Sharon: You mentioned that you can use the gaskets approximately 10 times, maybe a little bit more. I have seen sometimes on - out in the internet. I've seen people comment that oh yeah, these are reusable forever. I clarify they're not usable forever. Ten years can seem like forever. I mean that's a really very, very, very long time but the white plastic lid part is forever.

Brad: Yeah.

Sharon: But the gaskets are not.

Brad: That's correct. The gasket will break down. That is a part of this that ultimately has to be replaced but that's after like I said about 10 years and the replacement cost of those is about the same cost of one dozen metal lids.So if you were able to see - say you make the investment on Tattler lids today and you can go 10 uses and I say uses as opposed to years because some people use them three times in a year and sometimes they will use them once every two years.

Cost Effective!

So let's say 10 uses down the road, you've got to replace the rubber gaskets for the cost of one dozen metal lids and away you go for another 10 uses. That's pretty good math.

Sharon: That's very good math.

Brad: It really becomes quite cost-effective after about two to three uses depending on where you live and how you buy your lids. If you're one of those people who wait until the end of the season and Walmart has a massive sale and you're getting them for 75 cents a dozen, that's tough to compete with.

But the average person goes out and buys them as they need them and they're going to pay whatever those costs are on that particular day and we watch that and then determine our price. Our lids are about 2.5 to 3 times more expensive at the outset. But if I can use them 10 times, I got 7 uses for free and then I potentially have to replace the rubber gaskets and that gives me another 10 uses. I'm money way ahead.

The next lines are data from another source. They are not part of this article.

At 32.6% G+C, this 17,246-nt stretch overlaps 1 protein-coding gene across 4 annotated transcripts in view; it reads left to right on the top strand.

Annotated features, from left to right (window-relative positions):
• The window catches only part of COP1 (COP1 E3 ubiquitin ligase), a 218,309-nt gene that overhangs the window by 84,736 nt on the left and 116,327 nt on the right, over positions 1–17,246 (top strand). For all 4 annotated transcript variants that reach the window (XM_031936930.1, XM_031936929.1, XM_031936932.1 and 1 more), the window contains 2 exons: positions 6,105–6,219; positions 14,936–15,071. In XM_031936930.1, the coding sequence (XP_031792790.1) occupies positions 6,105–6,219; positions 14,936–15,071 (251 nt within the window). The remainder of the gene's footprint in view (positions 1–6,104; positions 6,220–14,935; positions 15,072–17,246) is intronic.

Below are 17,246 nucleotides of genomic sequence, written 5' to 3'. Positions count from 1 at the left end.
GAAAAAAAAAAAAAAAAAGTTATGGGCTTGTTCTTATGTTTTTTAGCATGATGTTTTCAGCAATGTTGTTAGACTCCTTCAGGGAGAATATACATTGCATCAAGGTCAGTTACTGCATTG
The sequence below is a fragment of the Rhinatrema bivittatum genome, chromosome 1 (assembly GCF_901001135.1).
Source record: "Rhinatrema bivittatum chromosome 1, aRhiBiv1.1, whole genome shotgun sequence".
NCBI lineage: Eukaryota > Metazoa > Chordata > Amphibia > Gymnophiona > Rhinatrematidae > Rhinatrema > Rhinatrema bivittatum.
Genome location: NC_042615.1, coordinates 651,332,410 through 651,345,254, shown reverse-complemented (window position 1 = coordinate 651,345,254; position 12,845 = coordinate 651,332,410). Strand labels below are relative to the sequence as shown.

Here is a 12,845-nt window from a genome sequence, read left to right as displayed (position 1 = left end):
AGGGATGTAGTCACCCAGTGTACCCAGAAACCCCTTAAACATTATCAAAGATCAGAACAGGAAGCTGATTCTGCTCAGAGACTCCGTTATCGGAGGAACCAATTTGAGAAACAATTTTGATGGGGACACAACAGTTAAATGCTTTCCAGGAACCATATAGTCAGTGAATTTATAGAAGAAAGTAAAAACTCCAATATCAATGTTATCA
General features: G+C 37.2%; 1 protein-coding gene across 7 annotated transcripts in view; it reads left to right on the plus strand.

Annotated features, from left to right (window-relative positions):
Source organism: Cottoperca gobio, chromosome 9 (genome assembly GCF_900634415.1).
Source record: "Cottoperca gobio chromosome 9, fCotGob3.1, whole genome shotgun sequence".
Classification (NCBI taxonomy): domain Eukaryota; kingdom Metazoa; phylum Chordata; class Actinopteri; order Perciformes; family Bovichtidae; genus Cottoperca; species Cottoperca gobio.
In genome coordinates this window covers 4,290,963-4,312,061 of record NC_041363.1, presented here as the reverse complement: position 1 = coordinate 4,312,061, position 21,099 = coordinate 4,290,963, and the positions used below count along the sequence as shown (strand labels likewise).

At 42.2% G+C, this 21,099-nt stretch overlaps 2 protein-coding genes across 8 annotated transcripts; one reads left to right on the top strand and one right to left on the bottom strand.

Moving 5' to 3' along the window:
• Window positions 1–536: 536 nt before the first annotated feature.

Sharon: Right, and you mentioned sales at the end of the year. But you know what? I don't know about maybe other places that are different but by me, they don't even have canning supplies through the end of the season. It will be in August. Then they will quit carrying them and so we run out and they're just not available.

Brad: That's why the Walmarts and the big box stores aren't necessarily the best.

Sharon: No, they're not.

Where can you get them?

Brad: We have products now in True Value and Ace Hardware distribution centers going out to their stores. We're almost finished with Ace Hardware. We should be in their distribution network here shortly.

Sharon: Yeah. My Ace Hardware has them already.

Brad: Oh, do they?

Sharon: Yes.

Brad: Well, that's great.

Sharon: Yeah.

Brad: That's good to hear.

Sharon: So some of the people out there might want to go ahead and check their Ace Hardware and see if they have them now.

Brad: We do ship direct to a lot of stores. I mean we're not just Ace Hardware and True Value. We ship direct to a lot of stores and you can find that information on our website. There's a retailer's link on our website as and that will show people. You can go in and pick your state or your zip code and drill down and see if there's a retailer near you.

Sharon: OK. I'll include a link.

Brad: I mentioned those big stores or the Ace and True Value because they have year-round displays of canning.

[End of transcript]